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Thread: Florida court rejects land-use ballot measure

  1. #1
    Cyburbian Plus JNA's avatar
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    Florida court rejects land-use ballot measure

    Headline and Article from the AP Wire.
    By Jackie Hallifax; March 17, 2005, 4:17 PM EST

    http://www.newsday.com/news/nationwo...orld-headlines

    Highlight:
    "The "Hometown Democracy" measure would have required voter approval for any changes to the plans that cities and counties adopt to manage development. City and county commissions now hold that power.

    But the high court said the ballot summary was fatally flawed because of "impermissible emotional rhetoric that misstates the substance of the amendment."

    The court said the problem was in the first sentence: "Public participation in local government comprehensive land use planning benefits the conservation and protection of Florida's natural resources and scenic beauty, and the long-term quality of life of Floridians."

    The court said land-use plans deal with a lot more than "strictly environmental or aesthetic considerations." The court said those include safety, traffic, sewer service, parks and housing. "



    Link to opinion:
    http://www.floridasupremecourt.org/d.../sc04-1134.pdf
    Oddball
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    Why don't you dig how beautiful it is out here?
    Why don't you say something righteous and hopeful for a change?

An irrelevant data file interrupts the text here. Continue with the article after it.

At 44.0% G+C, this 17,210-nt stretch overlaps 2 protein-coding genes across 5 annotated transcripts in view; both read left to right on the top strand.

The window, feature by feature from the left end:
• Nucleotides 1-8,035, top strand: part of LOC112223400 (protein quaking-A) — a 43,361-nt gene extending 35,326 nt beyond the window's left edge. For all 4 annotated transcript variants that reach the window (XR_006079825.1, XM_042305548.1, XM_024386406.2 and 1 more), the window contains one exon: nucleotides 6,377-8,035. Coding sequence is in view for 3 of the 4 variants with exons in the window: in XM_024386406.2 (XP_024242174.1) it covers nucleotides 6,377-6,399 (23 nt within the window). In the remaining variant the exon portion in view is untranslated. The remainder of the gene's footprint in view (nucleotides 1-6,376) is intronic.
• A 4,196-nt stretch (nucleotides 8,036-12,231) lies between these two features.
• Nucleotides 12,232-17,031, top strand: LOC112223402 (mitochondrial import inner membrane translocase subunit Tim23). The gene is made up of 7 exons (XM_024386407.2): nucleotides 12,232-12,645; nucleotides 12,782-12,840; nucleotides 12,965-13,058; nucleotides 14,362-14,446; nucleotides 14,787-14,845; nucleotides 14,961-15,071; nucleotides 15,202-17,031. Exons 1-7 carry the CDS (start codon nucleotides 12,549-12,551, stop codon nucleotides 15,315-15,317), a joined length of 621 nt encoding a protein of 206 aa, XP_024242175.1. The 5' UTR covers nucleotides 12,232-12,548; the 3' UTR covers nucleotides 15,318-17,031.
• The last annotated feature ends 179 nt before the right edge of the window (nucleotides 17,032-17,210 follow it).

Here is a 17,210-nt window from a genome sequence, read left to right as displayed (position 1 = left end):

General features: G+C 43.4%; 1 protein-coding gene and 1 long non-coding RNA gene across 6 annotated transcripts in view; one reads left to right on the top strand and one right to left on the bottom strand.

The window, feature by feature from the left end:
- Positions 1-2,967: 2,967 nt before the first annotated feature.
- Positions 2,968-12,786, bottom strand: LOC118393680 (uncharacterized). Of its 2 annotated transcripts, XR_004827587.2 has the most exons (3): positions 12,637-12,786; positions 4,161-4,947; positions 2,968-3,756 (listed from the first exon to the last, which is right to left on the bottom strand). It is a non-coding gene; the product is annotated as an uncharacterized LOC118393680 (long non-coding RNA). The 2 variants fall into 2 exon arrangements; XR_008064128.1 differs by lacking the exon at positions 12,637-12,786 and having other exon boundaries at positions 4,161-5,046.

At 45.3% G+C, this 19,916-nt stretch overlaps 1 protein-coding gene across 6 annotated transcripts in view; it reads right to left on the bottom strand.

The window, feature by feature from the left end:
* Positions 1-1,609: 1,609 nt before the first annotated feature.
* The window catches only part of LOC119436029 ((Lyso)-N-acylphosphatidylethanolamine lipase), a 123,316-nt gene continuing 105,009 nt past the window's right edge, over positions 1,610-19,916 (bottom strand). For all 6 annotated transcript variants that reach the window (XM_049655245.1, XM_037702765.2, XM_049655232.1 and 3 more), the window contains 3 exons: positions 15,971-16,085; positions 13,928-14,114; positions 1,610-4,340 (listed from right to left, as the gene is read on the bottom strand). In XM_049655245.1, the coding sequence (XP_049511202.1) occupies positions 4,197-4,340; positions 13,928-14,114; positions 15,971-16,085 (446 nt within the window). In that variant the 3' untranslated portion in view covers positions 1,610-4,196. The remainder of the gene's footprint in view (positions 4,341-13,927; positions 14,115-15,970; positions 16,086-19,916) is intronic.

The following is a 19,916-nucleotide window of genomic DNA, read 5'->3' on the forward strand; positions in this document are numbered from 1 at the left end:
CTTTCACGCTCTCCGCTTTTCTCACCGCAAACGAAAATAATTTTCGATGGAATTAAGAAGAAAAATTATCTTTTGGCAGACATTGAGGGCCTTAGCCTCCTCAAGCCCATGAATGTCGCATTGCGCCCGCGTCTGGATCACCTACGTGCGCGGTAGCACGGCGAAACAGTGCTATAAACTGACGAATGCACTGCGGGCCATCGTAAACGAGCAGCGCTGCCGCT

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    No. Just some parts wake up faster than others.
    Broke parts take a little longer, though.
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  2. #2
    Cyburbian Zoning Goddess's avatar
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    Quote Originally posted by JNA
    Headline and Article from the AP Wire.
    By Jackie Hallifax; March 17, 2005, 4:17 PM EST

    http://www.newsday.com/news/nationwo...orld-headlines

    Highlight:
    "The "Hometown Democracy" measure would have required voter approval for any changes to the plans that cities and counties adopt to manage development. City and county commissions now hold that power.

    But the high court said the ballot summary was fatally flawed because of "impermissible emotional rhetoric that misstates the substance of the amendment."

    The court said the problem was in the first sentence: "Public participation in local government comprehensive land use planning benefits the conservation and protection of Florida's natural resources and scenic beauty, and the long-term quality of life of Floridians."

    The court said land-use plans deal with a lot more than "strictly environmental or aesthetic considerations." The court said those include safety, traffic, sewer service, parks and housing. "



    Link to opinion:
    http://www.floridasupremecourt.org/d.../sc04-1134.pdf
    The ballot measure may have been misstated, but the intent was the right thing.

  3. #3
    Cyburbian The One's avatar
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    Huh.....

    Quote Originally posted by Zoning Goddess
    The ballot measure may have been misstated, but the intent was the right thing.
    B...B...B...WHAT.....Are you serious......a vote for every zoning, land use change.....that is a true processing HELL....... Colorado has a similar referendum process that requires a percentage of the electorate to force a vote.....that seemed ok, because not every single rezoning had to be voted on.....but voting on land use plan changes......isn't that what a comprehensive plan/master plan is for.....public input to determine what the city wants......voting would just allow NIMBY's to take over.....or at least slow everything down another 2 years......ARGHH.....